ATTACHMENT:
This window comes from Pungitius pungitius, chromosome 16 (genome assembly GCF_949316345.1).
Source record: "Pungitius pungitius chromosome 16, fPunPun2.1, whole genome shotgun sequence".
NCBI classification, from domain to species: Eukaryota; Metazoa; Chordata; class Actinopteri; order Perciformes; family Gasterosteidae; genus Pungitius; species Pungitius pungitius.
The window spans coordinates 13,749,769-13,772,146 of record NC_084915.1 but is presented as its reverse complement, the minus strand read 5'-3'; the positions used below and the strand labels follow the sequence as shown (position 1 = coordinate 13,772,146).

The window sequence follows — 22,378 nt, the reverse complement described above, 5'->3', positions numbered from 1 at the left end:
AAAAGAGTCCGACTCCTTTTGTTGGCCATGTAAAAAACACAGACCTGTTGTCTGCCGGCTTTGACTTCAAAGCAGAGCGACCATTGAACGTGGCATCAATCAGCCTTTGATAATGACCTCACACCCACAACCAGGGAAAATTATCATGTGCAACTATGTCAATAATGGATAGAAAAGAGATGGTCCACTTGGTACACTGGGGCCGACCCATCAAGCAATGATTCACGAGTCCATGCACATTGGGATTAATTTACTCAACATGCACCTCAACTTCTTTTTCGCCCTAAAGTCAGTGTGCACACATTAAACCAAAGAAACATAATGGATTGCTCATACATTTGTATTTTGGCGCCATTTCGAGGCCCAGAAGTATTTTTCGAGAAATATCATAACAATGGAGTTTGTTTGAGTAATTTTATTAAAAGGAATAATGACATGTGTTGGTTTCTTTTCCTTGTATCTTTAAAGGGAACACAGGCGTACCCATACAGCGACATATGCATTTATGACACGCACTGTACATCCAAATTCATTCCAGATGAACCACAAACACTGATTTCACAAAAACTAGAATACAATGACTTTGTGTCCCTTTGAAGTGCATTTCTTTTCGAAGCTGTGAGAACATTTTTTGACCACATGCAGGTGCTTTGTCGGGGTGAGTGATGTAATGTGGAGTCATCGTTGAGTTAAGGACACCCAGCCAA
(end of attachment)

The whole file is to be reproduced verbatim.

This window comes from Pungitius pungitius, chromosome 16 (genome assembly GCF_949316345.1).
Source record: "Pungitius pungitius chromosome 16, fPunPun2.1, whole genome shotgun sequence".
NCBI classification, from domain to species: Eukaryota; Metazoa; Chordata; class Actinopteri; order Perciformes; family Gasterosteidae; genus Pungitius; species Pungitius pungitius.
The window spans coordinates 13,749,769-13,772,146 of record NC_084915.1 but is presented as its reverse complement, the minus strand read 5'-3'; the positions used below and the strand labels follow the sequence as shown (position 1 = coordinate 13,772,146).

The window sequence follows — 22,378 nt, the reverse complement described above, 5'->3', positions numbered from 1 at the left end:
AAAAGAGTCCGACTCCTTTTGTTGGCCATGTAAAAAACACAGACCTGTTGTCTGCCGGCTTTGACTTCAAAGCAGAGCGACCATTGAACGTGGCATCAATCAGCCTTTGATAATGACCTCACACCCACAACCAGGGAAAATTATCATGTGCAACTATGTCAATAATGGATAGAAAAGAGATGGTCCACTTGGTACACTGGGGCCGACCCATCAAGCAATGATTCACGAGTCCATGCACATTGGGATTAATTTACTCAACATGCACCTCAACTTCTTTTTCGCCCTAAAGTCAGTGTGCACACATTAAACCAAAGAAACATAATGGATTGCTCATACATTTGTATTTTGGCGCCATTTCGAGGCCCAGAAGTATTTTTCGAGAAATATCATAACAATGGAGTTTGTTTGAGTAATTTTATTAAAAGGAATAATGACATGTGTTGGTTTCTTTTCCTTGTATCTTTAAAGGGAACACAGGCGTACCCATACAGCGACATATGCATTTATGACACGCACTGTACATCCAAATTCATTCCAGATGAACCACAAACACTGATTTCACAAAAACTAGAATACAATGACTTTGTGTCCCTTTGAAGTGCATTTCTTTTCGAAGCTGTGAGAACATTTTTTGACCACATGCAGGTGCTTTGTCGGGGTGAGTGATGTAATGTGGAGTCATCGTTGAGTTAAGGACACCCAGCCAA